Researchers at the University of Michigan working with mice report on a new approach to assist post cancer treatment girls; chemo and radio therapy for cancer are toxic to the follicles and normally leave patients sterile. Currently a young female patient’s route to pregnancy is to freeze ovarian tissue prior to treatment with the hope that follicle growth and maturation are a viable procedure.
In this case, the team, led by Lisa Green and Hong Zhou demonstrated they could improve the rate at which ovarian follicles developed mature eggs by surrounding the follicles with adipose derived adult stem cells in a 3D scaffold, mimicking the environment of the ovary. Historically, attempts to grow human follicles into eggs in two-dimensional petri dishes have failed. The new approach increased follicle survival from less than 5% to between 42% and 86%.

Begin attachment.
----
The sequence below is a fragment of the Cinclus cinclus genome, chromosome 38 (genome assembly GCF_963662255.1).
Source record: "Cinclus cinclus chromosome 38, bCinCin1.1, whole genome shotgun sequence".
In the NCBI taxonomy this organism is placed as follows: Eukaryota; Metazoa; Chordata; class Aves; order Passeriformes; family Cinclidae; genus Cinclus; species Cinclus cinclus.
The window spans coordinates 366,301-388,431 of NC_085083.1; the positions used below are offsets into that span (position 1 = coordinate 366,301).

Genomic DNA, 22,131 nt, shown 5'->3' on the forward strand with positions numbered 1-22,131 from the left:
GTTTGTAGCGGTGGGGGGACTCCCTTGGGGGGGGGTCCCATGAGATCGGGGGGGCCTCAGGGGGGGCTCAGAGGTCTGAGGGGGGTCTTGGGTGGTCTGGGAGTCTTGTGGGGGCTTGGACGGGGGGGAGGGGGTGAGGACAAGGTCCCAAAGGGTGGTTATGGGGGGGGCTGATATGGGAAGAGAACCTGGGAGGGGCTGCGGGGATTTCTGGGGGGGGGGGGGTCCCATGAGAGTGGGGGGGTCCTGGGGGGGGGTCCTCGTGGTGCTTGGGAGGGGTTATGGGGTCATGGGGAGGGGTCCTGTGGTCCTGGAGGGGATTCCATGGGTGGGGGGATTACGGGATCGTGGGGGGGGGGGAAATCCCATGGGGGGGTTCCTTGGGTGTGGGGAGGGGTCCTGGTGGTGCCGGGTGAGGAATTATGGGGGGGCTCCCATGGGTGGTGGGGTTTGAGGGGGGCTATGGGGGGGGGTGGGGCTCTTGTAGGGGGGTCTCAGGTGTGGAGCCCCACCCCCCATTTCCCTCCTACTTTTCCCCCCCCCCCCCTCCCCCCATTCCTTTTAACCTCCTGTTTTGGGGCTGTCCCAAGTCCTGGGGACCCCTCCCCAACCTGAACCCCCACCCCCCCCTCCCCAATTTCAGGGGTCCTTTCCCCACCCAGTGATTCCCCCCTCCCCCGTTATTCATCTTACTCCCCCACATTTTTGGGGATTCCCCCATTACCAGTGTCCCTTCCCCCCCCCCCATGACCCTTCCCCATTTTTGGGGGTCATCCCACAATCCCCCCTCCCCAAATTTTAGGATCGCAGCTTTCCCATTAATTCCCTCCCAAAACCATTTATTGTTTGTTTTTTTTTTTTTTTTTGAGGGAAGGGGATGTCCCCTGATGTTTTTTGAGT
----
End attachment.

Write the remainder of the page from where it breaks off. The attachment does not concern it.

These 3D scaffolds allow a single follicle to grow in all directions within a polymer network - a hydrogel. By surrounding the follicle with the adult stem cells, the researchers created a delivery system for cytokines, growth stimulating substances that improved the chances for success.
If the process became a procedure, it would involve an ovary being removed and frozen prior to treatment and, after recovery and should pregnancy be sought, follicles would be isolated and grown in vitro using the adipose derived adult stem cells till the eggs matured. "Eventually translated to human application, the hope is ovarian follicles can be taken, grown in vitro, healthy eggs obtained and a normal IVF procedure followed,” said Associate Professor Ariella Shikanov, pictured here.